Try a different market

Oh yes, yes, yes! Please do this! You see, what didn’t work for one editor (after all, they are indeed people with different preferences and needs for their particular audience) may suit another just fine. Try it. Don’t self-reject!

Consider Independent Publication

This option isn’t a personal favorite of mine, but there is indeed a market for short story anthologies. What most likely won’t work for me, may work for you. However, being new to this I won’t be taking this route. Yet. 🙂

Consider Traditional Publication

This choice will be easy if you’re Stephen King or another well-known author. If you’re not, then you will need to find an agent or publisher who wants to publish short stories from a new or not as well-known writer. This route isn’t impossible, but it will be difficult.

Post for Free — (Huh?)

You’re probably shaking your head wondering why I mentioned posting your hard-earned stories for free, especially after I supported the argument against it when I reblogged Aimee King’s The True Cost of Free. Well, I’ve reflected on of safer ways of doing this (still be careful and protect your work), which will also increase reader interaction, and potentially further cement the foundation for your author brand and platform. If you have a decent mailing list of trustworthy and faithful readers, share your work with them for free. After all, they love hearing from you and have trusted you with their email address. It doesn’t have to be the entire story. An excerpt is fine, too. You can also offer a free sneak peek of your work in order to funnel in new subscribers.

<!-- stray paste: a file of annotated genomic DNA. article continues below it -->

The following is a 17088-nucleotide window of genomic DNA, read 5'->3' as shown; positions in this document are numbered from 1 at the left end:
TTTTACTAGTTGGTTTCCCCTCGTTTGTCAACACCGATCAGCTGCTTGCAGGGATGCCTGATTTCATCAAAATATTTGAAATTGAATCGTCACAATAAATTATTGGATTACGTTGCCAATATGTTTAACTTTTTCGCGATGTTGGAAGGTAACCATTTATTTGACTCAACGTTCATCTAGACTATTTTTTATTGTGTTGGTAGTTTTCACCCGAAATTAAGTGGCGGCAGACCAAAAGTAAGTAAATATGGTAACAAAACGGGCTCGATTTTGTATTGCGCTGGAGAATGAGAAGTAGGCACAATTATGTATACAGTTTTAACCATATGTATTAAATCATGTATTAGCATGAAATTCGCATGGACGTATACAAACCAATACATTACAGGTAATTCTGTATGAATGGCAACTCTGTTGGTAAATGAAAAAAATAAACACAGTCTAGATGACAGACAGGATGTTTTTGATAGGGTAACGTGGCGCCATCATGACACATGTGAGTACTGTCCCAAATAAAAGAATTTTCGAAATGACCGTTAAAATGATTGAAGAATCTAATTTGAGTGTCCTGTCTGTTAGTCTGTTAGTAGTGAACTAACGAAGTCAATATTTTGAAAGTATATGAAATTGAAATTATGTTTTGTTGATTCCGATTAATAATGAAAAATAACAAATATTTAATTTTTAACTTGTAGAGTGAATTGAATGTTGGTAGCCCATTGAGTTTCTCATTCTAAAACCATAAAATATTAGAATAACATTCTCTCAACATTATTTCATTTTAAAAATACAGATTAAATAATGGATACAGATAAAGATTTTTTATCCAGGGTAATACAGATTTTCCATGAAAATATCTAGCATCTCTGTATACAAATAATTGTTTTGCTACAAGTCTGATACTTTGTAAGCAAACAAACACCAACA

With that said, I’ll be going on a temporary blog hiatus, starting tomorrow! 🙂 Happy Friday to you and Happy Writing! 🙂

Temporary Blog Hiatus – Coming Soon. Why? So I can Work Harder and Smarter!

Hello fellow bloggers and Happy Monday to you!

In order to finish up The Novel I’ve been dropping hints about, I need to prioritize and reschedule a few things.

  1. I won’t be posting new content on here much — if at all.
  2. I will most likely reblog your posts. I’m a reblogging superstar! 🙂

sharing is caring

And last, but not least, I plan on adding new content by late May.

Just this morning, I finished submitting an application for an artist grant. I hope to share more information about that at a later date.

One of my goals is to continue researching agents, publishers, and small press magazine markets in order to publish more and more of my work.

Being a mommy, wifey, and full-time teacher doesn’t leave me with enough quality time to write as much as I’d like.

Last week, I was able to write 1,073 words total. 😦 That’s all. For the whole bleeping week.

And that’s just not enough words.

Regarding submissions, I was able to submit three stories this month to a couple of markets. A lot of them don’t accept simultaneous submissions and that’s fine. It’s just that the turnaround time is tight.

Starting today, I want to write at least 1500 words a day (of The Novel) and find a home for at least two of my short stories. I’ve been reading 5000 Words Per Hour in little chunks and I may have to settle for 5000 words per day instead.

By April, I want to double that amount and finally finish the first draft of The Novel. 🙂